The sentencing process is one of the important stages of the Criminal Justice System, not only is an important decision to be made but this is also how justice is seen as being done (Ashworth, 1983). It is, therefore, important to consider the races of the judges themselves, which in England and Wales are predominantly white. This leads to immediate assumptions that ethnic minorities are then automatically at a disadvantage (Mathews, 2009). Research into this issue may show little bias in race and sentencing, but it is argued that if previous offences and the seriousness of the case are considered, ethnic minorities are most likely to get a harsher sentence (Blumstein, 1982).
Ethnic minorities are seen to be very similar, for example when it comes to social economic characteristics and this may be seen as affecting and/or influencing the sentencing decision. This can be seen in a study conducted by Imogen Brown and Roy Hullin (1992). They looked at the decision-making process of over 3,000 defendants, from this they discovered that over 50% of the black defendants were unemployed, this being more than double that of white or Asian defendants was seen as influencing the decision (Brown and Hullin, 1992).
The inquiry on the role race has on sentencing is enlarged in the study by Roger Hood (1992). Hood wanted to find out the race effect of sentencing and to do so he looked at 2,884 defendants who appeared in different Crown Courts in the West Midlands. The study was set to identify the variation in sentencing for each ethnic group through multivariate analysis on the basis of 15 variables that were selected. Hood’s findings were unsurprising in relation to previous research; he found that the racial difference in sentencing was less than what might have been assumed. He found that only 5% of blacks were more likely to be given a custodial sentence than whites and that 80% of the overrepresentation of black offenders who were in prison were there due to the severity of their offences and not their race. He also found that most ethnic minorities opted the crown court and pleaded not guilty, this however, meant that when found guilty they were more likely to get a harsher sentence (Hood, 1992). It is important however, not to take these findings at face value as hood’s study faced a lot of issues both methodologically and theoretically. Representation of this research was also a problem due to the sentencing differences between the courts that were investigated (Hood, 1992). For example Birmingham Crown Court, which had the largest percentage of the whole sample, the chance of a black offender to be given a custodial sentence was one in three; while in Dudley Crown Court the chance was one in two. This means if most of the distribution of cases had been from Dudley Crown Court and not Birmingham Crown Court the results would have been more racially biased (Hood, 1992). The methodological issues resulted mainly from the prediction scale used and its accuracy of only 75 per cent and their ‘risk of custody score’ which could only include relevant factors and in so doing leaving out important factors such as unemployment (Hood, 1992).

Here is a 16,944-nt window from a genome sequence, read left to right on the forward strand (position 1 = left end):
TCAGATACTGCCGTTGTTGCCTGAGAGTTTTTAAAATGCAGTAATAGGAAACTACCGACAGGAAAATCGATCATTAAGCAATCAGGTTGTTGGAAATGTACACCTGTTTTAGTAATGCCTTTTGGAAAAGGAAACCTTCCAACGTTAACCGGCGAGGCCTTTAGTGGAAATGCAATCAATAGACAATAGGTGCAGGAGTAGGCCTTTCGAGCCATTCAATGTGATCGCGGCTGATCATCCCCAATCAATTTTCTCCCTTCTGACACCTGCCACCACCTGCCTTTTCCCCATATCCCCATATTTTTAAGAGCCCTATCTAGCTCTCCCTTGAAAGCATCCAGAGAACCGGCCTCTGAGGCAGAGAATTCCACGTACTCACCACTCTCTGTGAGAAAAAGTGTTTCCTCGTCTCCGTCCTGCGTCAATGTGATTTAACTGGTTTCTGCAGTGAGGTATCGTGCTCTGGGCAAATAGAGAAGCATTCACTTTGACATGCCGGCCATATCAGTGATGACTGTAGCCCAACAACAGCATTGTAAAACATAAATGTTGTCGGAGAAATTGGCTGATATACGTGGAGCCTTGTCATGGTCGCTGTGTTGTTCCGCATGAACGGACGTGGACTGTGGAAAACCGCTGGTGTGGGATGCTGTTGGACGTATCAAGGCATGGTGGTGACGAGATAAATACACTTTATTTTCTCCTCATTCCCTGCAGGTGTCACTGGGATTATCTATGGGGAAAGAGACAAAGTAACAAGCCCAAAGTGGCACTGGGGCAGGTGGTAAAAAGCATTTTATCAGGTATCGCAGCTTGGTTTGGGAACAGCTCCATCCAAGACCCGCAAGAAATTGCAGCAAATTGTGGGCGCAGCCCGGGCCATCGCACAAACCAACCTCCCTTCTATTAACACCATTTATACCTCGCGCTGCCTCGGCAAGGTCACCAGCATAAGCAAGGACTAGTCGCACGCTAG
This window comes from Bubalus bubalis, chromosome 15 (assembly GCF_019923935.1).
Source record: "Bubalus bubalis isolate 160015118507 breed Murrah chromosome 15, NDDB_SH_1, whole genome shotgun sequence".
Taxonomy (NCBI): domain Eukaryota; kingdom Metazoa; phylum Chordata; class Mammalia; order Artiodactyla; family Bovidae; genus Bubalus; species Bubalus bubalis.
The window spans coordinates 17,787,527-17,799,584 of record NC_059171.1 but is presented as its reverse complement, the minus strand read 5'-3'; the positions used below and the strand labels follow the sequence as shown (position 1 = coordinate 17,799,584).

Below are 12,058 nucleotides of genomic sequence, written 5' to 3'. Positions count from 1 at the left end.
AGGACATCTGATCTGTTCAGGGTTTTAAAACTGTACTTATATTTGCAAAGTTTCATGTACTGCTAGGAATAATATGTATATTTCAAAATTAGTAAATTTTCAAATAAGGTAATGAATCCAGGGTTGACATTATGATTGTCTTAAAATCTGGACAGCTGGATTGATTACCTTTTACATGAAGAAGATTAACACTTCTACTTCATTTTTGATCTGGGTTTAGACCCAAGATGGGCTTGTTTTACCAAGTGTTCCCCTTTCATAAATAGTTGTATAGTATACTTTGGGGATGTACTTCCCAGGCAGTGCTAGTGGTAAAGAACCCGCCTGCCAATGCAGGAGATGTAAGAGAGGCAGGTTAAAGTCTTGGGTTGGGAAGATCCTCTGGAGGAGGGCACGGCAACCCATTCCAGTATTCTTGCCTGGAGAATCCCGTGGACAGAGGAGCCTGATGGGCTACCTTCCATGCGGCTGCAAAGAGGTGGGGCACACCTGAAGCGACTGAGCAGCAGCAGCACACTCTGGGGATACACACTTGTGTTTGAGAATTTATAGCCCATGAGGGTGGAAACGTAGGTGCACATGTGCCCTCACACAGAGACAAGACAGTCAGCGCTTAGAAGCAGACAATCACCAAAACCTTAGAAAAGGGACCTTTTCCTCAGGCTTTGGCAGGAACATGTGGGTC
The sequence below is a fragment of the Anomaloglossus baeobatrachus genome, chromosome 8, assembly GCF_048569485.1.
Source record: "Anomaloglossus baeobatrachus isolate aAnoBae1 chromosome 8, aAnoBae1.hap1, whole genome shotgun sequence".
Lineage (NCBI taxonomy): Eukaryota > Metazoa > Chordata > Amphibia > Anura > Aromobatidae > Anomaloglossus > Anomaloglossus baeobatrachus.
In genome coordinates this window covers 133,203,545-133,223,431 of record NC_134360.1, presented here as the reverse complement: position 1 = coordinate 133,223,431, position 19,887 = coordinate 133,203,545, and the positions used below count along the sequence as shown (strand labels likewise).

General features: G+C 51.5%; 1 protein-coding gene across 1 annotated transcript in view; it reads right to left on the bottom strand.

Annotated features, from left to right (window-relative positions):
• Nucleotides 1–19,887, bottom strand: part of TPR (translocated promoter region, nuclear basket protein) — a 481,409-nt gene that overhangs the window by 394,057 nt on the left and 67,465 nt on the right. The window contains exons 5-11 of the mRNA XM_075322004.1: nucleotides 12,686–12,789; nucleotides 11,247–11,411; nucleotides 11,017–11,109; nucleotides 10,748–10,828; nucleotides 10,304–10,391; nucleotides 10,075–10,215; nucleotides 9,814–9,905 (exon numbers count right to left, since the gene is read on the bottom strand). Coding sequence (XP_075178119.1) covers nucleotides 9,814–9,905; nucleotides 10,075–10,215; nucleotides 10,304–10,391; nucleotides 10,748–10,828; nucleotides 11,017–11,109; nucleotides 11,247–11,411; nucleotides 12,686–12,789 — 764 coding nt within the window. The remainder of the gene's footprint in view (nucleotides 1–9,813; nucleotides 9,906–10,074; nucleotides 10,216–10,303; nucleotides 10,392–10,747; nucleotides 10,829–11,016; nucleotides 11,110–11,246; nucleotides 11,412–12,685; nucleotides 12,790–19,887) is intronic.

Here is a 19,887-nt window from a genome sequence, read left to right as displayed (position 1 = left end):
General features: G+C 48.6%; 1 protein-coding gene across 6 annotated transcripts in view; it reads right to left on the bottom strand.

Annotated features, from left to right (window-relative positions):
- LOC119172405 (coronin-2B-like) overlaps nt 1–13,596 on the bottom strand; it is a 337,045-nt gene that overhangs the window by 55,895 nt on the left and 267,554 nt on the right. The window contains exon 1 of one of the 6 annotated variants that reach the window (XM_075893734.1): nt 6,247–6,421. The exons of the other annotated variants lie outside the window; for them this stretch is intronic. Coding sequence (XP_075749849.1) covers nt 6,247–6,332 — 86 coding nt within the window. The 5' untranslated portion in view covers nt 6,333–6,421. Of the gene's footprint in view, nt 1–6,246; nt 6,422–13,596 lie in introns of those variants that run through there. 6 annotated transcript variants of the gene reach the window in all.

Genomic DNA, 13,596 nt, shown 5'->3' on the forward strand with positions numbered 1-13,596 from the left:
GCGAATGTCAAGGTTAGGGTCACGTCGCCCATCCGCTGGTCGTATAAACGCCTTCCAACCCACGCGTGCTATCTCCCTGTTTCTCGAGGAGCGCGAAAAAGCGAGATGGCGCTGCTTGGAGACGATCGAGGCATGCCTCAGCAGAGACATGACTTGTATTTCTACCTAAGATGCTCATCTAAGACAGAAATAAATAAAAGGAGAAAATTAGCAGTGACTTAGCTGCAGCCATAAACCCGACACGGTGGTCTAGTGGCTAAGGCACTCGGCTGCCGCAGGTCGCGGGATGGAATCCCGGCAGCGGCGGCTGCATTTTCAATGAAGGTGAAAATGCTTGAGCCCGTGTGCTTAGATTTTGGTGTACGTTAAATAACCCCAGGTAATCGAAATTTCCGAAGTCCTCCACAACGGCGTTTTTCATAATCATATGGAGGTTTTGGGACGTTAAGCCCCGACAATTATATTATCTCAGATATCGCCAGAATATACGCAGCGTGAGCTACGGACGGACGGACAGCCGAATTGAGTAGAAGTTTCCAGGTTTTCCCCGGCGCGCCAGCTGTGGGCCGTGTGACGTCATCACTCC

Hood himself admitted that he did not aim to provide a general or casual explanation but wants to make sure that the reasons for these differences in treatment between ethnic minorities and whites should remain open to speculation (Spalek, 2008). Although the numbers might be small, Hood did manage to show that discrimination in the crown court exists, both direct (for example through bail decisions, the rate of sentencing and sentence imposed) and indirect (for example through the decision to plead not guilty and social inquiry reports) (Spalek, 2008).
It is clear that previous research on race and sentencing tends to focus on the role of the courts and the judges and how they make their decisions. Referencing the work of Hood brings the purpose of this research into context. The research explored public opinions on the role that race plays in the sentencing stages of the Criminal Justice System. Those being researched were approached and informed about the topic of the questionnaire and were prompted to participate (volunteer sampling) this potentially included participants with a variation in gender and age who were interested in and had an opinion about the role of race in the sentencing process of the Criminal Justice System. Research into race and sentencing like those referenced above and others alike bring up concerns about some of the questions left unanswered about the topic. Many of the research findings on race and sentencing have issues -for example methodological and theoretical issues and concerns – this results in the difficulty to prove that a relationship between race and the sentencing decision exists (Spalek, 2008). This research will try to contribute to the closure of this gap, by focusing on the attitudes and opinions of the public about their views on the topic.